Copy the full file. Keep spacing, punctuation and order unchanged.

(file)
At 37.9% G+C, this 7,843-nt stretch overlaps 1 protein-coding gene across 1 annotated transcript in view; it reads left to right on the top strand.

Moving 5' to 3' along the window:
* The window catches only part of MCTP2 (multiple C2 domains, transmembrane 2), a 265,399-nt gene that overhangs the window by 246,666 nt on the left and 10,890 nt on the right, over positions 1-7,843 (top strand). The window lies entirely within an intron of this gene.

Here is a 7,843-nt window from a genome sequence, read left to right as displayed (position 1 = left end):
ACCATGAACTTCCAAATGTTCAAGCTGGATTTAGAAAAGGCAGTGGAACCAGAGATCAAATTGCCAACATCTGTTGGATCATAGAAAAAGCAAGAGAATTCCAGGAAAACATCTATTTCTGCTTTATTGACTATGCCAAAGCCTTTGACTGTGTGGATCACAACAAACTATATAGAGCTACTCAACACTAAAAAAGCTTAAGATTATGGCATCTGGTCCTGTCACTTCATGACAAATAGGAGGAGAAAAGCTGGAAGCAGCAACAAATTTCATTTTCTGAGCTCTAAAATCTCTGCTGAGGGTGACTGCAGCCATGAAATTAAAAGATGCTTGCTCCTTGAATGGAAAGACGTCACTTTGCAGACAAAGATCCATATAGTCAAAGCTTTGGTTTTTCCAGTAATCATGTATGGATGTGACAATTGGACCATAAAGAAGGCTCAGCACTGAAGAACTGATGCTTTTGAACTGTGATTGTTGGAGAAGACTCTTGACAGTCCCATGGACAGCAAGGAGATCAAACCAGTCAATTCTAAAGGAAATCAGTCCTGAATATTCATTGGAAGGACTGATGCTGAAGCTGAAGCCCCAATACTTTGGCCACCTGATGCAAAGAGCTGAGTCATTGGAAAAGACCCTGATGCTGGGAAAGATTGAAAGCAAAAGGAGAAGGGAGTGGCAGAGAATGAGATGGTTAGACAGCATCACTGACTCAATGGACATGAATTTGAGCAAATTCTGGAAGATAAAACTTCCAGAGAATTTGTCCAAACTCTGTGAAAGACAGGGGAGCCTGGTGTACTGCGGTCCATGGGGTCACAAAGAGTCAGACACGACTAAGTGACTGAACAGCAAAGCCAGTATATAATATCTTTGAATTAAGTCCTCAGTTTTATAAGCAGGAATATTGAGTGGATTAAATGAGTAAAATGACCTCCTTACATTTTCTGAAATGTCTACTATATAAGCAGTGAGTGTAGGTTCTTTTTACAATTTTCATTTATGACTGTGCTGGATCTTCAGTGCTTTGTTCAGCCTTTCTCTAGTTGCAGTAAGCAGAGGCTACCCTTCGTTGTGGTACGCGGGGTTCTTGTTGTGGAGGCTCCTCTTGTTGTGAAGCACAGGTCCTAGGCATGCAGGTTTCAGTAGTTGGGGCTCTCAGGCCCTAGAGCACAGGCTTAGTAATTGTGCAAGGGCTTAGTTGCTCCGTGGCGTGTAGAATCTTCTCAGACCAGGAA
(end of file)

At 37.9% G+C, this 7,843-nt stretch overlaps 1 protein-coding gene across 1 annotated transcript in view; it reads left to right on the top strand.

Moving 5' to 3' along the window:
* The window catches only part of MCTP2 (multiple C2 domains, transmembrane 2), a 265,399-nt gene that overhangs the window by 246,666 nt on the left and 10,890 nt on the right, over positions 1-7,843 (top strand). The window lies entirely within an intron of this gene.

Here is a 7,843-nt window from a genome sequence, read left to right as displayed (position 1 = left end):
ACCATGAACTTCCAAATGTTCAAGCTGGATTTAGAAAAGGCAGTGGAACCAGAGATCAAATTGCCAACATCTGTTGGATCATAGAAAAAGCAAGAGAATTCCAGGAAAACATCTATTTCTGCTTTATTGACTATGCCAAAGCCTTTGACTGTGTGGATCACAACAAACTATATAGAGCTACTCAACACTAAAAAAGCTTAAGATTATGGCATCTGGTCCTGTCACTTCATGACAAATAGGAGGAGAAAAGCTGGAAGCAGCAACAAATTTCATTTTCTGAGCTCTAAAATCTCTGCTGAGGGTGACTGCAGCCATGAAATTAAAAGATGCTTGCTCCTTGAATGGAAAGACGTCACTTTGCAGACAAAGATCCATATAGTCAAAGCTTTGGTTTTTCCAGTAATCATGTATGGATGTGACAATTGGACCATAAAGAAGGCTCAGCACTGAAGAACTGATGCTTTTGAACTGTGATTGTTGGAGAAGACTCTTGACAGTCCCATGGACAGCAAGGAGATCAAACCAGTCAATTCTAAAGGAAATCAGTCCTGAATATTCATTGGAAGGACTGATGCTGAAGCTGAAGCCCCAATACTTTGGCCACCTGATGCAAAGAGCTGAGTCATTGGAAAAGACCCTGATGCTGGGAAAGATTGAAAGCAAAAGGAGAAGGGAGTGGCAGAGAATGAGATGGTTAGACAGCATCACTGACTCAATGGACATGAATTTGAGCAAATTCTGGAAGATAAAACTTCCAGAGAATTTGTCCAAACTCTGTGAAAGACAGGGGAGCCTGGTGTACTGCGGTCCATGGGGTCACAAAGAGTCAGACACGACTAAGTGACTGAACAGCAAAGCCAGTATATAATATCTTTGAATTAAGTCCTCAGTTTTATAAGCAGGAATATTGAGTGGATTAAATGAGTAAAATGACCTCCTTACATTTTCTGAAATGTCTACTATATAAGCAGTGAGTGTAGGTTCTTTTTACAATTTTCATTTATGACTGTGCTGGATCTTCAGTGCTTTGTTCAGCCTTTCTCTAGTTGCAGTAAGCAGAGGCTACCCTTCGTTGTGGTACGCGGGGTTCTTGTTGTGGAGGCTCCTCTTGTTGTGAAGCACAGGTCCTAGGCATGCAGGTTTCAGTAGTTGGGGCTCTCAGGCCCTAGAGCACAGGCTTAGTAATTGTGCAAGGGCTTAGTTGCTCCGTGGCGTGTAGAATCTTCTCAGACCAGGAA